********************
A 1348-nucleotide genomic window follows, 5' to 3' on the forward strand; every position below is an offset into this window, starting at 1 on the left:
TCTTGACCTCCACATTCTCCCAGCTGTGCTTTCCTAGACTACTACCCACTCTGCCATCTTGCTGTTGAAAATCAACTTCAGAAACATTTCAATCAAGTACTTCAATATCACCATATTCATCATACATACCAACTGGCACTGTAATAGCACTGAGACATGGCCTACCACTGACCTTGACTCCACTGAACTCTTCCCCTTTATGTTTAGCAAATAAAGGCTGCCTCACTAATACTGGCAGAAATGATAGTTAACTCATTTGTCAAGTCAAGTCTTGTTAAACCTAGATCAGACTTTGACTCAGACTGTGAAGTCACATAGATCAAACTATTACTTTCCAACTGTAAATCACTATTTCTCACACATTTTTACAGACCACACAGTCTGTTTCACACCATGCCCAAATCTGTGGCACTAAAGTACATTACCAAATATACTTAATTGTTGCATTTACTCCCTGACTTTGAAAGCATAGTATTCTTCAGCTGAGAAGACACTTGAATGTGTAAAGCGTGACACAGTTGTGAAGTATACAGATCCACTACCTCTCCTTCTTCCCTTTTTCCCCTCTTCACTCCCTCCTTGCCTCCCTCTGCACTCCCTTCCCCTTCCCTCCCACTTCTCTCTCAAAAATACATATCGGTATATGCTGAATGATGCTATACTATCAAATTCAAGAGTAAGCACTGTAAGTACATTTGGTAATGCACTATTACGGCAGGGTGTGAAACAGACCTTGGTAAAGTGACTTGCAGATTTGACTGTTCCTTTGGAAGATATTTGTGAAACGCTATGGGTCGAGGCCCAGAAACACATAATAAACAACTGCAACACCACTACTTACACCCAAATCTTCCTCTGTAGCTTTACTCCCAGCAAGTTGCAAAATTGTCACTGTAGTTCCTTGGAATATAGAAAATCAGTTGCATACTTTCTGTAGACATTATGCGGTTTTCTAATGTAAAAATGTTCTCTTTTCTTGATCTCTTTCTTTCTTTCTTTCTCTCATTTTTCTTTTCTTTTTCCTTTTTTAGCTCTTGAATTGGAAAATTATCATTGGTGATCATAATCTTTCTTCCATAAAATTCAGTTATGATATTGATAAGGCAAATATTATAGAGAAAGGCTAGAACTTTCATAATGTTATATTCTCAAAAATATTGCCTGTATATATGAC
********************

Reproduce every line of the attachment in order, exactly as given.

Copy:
A 1348-nucleotide genomic window follows, 5' to 3' on the forward strand; every position below is an offset into this window, starting at 1 on the left:
TCTTGACCTCCACATTCTCCCAGCTGTGCTTTCCTAGACTACTACCCACTCTGCCATCTTGCTGTTGAAAATCAACTTCAGAAACATTTCAATCAAGTACTTCAATATCACCATATTCATCATACATACCAACTGGCACTGTAATAGCACTGAGACATGGCCTACCACTGACCTTGACTCCACTGAACTCTTCCCCTTTATGTTTAGCAAATAAAGGCTGCCTCACTAATACTGGCAGAAATGATAGTTAACTCATTTGTCAAGTCAAGTCTTGTTAAACCTAGATCAGACTTTGACTCAGACTGTGAAGTCACATAGATCAAACTATTACTTTCCAACTGTAAATCACTATTTCTCACACATTTTTACAGACCACACAGTCTGTTTCACACCATGCCCAAATCTGTGGCACTAAAGTACATTACCAAATATACTTAATTGTTGCATTTACTCCCTGACTTTGAAAGCATAGTATTCTTCAGCTGAGAAGACACTTGAATGTGTAAAGCGTGACACAGTTGTGAAGTATACAGATCCACTACCTCTCCTTCTTCCCTTTTTCCCCTCTTCACTCCCTCCTTGCCTCCCTCTGCACTCCCTTCCCCTTCCCTCCCACTTCTCTCTCAAAAATACATATCGGTATATGCTGAATGATGCTATACTATCAAATTCAAGAGTAAGCACTGTAAGTACATTTGGTAATGCACTATTACGGCAGGGTGTGAAACAGACCTTGGTAAAGTGACTTGCAGATTTGACTGTTCCTTTGGAAGATATTTGTGAAACGCTATGGGTCGAGGCCCAGAAACACATAATAAACAACTGCAACACCACTACTTACACCCAAATCTTCCTCTGTAGCTTTACTCCCAGCAAGTTGCAAAATTGTCACTGTAGTTCCTTGGAATATAGAAAATCAGTTGCATACTTTCTGTAGACATTATGCGGTTTTCTAATGTAAAAATGTTCTCTTTTCTTGATCTCTTTCTTTCTTTCTTTCTCTCATTTTTCTTTTCTTTTTCCTTTTTTAGCTCTTGAATTGGAAAATTATCATTGGTGATCATAATCTTTCTTCCATAAAATTCAGTTATGATATTGATAAGGCAAATATTATAGAGAAAGGCTAGAACTTTCATAATGTTATATTCTCAAAAATATTGCCTGTATATATGAC